The actual problem got nothing to do with long type - at least not directly. Your problem is that
pp is a string while it should be numeric. To solve your problem just convert it to long:
pp = CLng(Request("pp"))
Then the comparison will work just fine.
In short, the problem is when comparing two variables - as explained in this great blog post by Eric Lippert when one variable contains a string value and one variable contains numeric value and you compare them, any string is greater than any number - so no matter what is the value of
zz it means that
pp will always be greater.
Now for a more detailed explanation. (Using some help from Nilpo)
In VBScript, all variables are actually of the type Variant. They are loosely typed, meaning that they can hold any type of data at any point and the type of value they contain can be changed.
VBScript's comparison operators (<,>,<>,=) are used to make numeric comparisons. Since a string is not a numeric data type, these comparison operators will never return a usable result when comparing a string to a number. That does not mean that a string cannot contain a numeric value. It could contain a string of numbers or letters that represent a numeric value such as "4.56", "4.5e3", or "fifteen". In cases like this, VBScript provides a series of conversion functions that instruct the VBS interpreter to treat a value as a specific type. It also provides the
IsNumeric function that returns true or false to indicate whether a string value can be treated as a number.
Considering all of this, the proper way of doing this would be:
pp = Request("pp")
filecount = 0
Dim zz = 0
For Each file In filecoll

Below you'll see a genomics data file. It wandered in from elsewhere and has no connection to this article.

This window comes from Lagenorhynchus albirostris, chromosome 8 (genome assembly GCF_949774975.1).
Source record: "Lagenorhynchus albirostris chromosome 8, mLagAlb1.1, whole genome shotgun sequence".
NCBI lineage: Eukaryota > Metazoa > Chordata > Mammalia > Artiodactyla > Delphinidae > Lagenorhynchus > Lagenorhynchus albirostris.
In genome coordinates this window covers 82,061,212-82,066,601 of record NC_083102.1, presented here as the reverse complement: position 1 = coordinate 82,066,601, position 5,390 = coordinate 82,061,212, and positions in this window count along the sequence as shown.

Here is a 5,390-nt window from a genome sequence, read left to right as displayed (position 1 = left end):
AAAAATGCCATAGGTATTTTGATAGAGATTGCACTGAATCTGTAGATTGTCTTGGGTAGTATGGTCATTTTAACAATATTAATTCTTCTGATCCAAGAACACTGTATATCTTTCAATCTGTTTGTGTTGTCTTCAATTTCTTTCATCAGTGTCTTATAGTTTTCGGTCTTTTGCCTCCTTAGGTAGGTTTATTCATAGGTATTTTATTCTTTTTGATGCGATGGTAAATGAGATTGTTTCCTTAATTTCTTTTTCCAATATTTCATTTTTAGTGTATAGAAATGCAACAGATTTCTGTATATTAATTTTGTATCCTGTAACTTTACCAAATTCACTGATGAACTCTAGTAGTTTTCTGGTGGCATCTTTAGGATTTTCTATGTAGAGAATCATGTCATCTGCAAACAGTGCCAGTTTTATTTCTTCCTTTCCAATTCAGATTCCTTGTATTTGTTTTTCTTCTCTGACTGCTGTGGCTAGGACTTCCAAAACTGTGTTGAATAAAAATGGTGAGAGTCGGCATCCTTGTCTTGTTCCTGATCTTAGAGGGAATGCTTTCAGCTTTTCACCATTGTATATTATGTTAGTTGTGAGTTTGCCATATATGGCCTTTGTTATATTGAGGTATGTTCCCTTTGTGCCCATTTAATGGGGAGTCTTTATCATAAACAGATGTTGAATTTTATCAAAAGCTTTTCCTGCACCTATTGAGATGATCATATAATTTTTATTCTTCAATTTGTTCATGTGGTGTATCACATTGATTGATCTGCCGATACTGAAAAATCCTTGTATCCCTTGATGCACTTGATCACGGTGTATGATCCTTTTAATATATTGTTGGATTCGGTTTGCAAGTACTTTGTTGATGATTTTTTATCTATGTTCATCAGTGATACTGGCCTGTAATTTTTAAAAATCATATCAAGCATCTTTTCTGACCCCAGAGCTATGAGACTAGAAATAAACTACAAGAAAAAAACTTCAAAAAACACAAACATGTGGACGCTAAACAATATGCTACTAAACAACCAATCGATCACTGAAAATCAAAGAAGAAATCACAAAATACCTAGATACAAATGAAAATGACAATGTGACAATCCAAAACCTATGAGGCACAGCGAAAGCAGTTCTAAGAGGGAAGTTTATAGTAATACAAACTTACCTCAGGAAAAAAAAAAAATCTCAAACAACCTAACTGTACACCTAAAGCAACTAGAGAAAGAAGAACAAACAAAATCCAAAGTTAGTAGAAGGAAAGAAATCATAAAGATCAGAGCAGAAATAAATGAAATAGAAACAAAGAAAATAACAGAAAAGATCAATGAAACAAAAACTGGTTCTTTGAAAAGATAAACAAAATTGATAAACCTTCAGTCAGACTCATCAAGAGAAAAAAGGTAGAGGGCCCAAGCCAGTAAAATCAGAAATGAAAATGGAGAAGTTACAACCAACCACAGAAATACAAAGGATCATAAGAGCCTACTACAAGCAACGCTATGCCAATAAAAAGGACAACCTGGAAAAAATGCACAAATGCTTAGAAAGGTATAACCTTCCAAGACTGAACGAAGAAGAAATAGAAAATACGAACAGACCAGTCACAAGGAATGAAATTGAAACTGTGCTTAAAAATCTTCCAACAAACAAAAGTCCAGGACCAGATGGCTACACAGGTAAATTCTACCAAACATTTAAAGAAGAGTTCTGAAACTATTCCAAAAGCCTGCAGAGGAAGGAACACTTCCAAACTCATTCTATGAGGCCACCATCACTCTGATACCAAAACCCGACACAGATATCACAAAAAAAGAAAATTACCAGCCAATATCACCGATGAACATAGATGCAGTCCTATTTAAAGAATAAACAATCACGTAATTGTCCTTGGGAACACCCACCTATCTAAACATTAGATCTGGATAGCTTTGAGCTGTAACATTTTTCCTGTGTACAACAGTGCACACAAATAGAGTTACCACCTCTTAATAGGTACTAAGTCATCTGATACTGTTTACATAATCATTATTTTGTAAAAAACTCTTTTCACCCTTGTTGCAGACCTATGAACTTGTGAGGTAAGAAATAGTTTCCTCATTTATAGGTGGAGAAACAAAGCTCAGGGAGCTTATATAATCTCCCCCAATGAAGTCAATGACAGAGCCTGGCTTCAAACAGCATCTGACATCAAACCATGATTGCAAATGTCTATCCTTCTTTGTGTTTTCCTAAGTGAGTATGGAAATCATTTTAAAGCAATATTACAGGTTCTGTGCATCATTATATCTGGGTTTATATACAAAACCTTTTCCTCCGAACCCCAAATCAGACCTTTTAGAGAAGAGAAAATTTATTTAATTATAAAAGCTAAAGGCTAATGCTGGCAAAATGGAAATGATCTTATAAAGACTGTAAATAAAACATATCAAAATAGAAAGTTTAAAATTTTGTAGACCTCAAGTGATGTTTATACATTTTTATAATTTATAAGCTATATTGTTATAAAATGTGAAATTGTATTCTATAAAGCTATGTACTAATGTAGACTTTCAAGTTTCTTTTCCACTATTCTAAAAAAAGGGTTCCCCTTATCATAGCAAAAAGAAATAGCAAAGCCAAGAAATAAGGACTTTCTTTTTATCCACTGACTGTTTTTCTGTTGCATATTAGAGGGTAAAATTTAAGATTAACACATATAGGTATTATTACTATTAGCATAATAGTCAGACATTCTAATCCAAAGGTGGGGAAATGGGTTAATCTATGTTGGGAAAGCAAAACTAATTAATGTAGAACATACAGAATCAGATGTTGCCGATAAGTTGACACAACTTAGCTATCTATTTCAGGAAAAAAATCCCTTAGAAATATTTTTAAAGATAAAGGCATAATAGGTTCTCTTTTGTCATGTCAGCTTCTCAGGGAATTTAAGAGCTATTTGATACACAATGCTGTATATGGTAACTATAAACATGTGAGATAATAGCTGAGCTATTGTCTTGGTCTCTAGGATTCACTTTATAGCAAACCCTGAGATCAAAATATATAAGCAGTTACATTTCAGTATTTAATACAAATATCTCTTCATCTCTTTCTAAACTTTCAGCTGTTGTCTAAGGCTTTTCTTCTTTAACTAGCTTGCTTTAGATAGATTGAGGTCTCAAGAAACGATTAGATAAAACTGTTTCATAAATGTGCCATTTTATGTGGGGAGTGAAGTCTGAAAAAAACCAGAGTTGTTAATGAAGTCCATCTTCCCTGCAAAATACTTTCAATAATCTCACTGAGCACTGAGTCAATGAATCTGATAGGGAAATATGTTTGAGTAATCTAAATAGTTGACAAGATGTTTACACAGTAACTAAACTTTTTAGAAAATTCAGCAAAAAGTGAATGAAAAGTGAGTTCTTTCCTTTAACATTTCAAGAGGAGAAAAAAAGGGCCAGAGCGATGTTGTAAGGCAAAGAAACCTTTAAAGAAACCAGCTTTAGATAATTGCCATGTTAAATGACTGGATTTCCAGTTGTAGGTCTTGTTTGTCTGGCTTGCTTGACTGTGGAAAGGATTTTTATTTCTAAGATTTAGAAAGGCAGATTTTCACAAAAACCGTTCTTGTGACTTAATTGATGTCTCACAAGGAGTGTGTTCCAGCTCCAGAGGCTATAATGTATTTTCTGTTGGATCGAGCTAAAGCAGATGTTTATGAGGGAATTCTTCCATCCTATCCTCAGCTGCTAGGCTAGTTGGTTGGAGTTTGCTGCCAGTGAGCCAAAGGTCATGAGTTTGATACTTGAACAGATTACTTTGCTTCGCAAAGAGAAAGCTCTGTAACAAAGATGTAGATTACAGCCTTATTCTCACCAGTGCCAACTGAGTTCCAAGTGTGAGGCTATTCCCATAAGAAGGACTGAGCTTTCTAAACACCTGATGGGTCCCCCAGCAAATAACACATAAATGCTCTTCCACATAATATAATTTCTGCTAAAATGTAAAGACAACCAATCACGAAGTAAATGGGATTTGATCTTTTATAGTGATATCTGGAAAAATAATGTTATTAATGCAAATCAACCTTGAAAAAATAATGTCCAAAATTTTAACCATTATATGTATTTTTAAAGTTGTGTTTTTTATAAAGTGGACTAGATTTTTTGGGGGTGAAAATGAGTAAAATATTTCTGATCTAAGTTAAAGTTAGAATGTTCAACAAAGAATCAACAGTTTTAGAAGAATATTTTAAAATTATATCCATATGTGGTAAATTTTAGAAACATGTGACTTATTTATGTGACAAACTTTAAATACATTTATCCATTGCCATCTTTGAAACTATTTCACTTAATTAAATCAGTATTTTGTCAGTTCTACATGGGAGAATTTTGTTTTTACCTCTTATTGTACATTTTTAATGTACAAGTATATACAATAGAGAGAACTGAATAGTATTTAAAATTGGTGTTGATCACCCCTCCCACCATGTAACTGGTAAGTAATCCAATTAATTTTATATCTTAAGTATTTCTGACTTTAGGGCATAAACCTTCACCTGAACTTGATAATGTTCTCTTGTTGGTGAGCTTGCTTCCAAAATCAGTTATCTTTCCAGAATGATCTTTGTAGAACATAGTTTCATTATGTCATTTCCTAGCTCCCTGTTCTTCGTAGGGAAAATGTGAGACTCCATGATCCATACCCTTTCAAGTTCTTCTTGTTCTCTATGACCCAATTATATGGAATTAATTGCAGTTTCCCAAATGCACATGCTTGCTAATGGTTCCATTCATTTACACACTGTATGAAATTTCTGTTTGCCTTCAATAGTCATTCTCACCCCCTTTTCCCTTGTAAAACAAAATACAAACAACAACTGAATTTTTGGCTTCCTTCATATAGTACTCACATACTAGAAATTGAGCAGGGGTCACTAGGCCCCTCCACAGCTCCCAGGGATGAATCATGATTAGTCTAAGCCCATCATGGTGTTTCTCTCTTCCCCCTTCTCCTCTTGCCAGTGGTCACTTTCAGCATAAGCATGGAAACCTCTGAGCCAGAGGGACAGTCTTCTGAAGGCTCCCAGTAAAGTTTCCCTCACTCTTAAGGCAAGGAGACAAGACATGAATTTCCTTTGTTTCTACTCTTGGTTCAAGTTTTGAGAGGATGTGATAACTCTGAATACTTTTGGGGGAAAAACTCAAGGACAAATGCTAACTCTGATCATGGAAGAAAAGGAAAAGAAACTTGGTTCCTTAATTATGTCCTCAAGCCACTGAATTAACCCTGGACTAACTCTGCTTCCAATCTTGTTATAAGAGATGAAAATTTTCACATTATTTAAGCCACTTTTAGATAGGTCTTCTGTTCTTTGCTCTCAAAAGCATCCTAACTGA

zz = zz + 1
If IsNumeric("pp") Then
If zz > CLng(pp) Then
Response.Write 'show image here
' pp is not a number, perhaps it is empty or contains bad characters
Other things to keep in mind:
- A Variant containing a single value is either a String or a numeric data type. That means that data types such as Currency or Date and booleans are inherently numbers.
- Variants may also contain references to objects and arrays. Like Strings, these cannot be used in numeric comparisons.
- Null, Empty, and Nothing are also valid values to consider that indicate the state of a variable. These are used when a variable is not assigned a real value. Being non-numeric, they will not work in numeric comparisons.
- VBScript provides specific functions and operators for comparing non-numeric values.
- Because VBScript does not use strict data types, data width is not a concern when comparing numbers with different precision. For the sake of the comparison, both operands will be compared at the wider data width. (This is also true of arithmetic operations. In which case, the resulting value will have the wider data width to preserve precision.)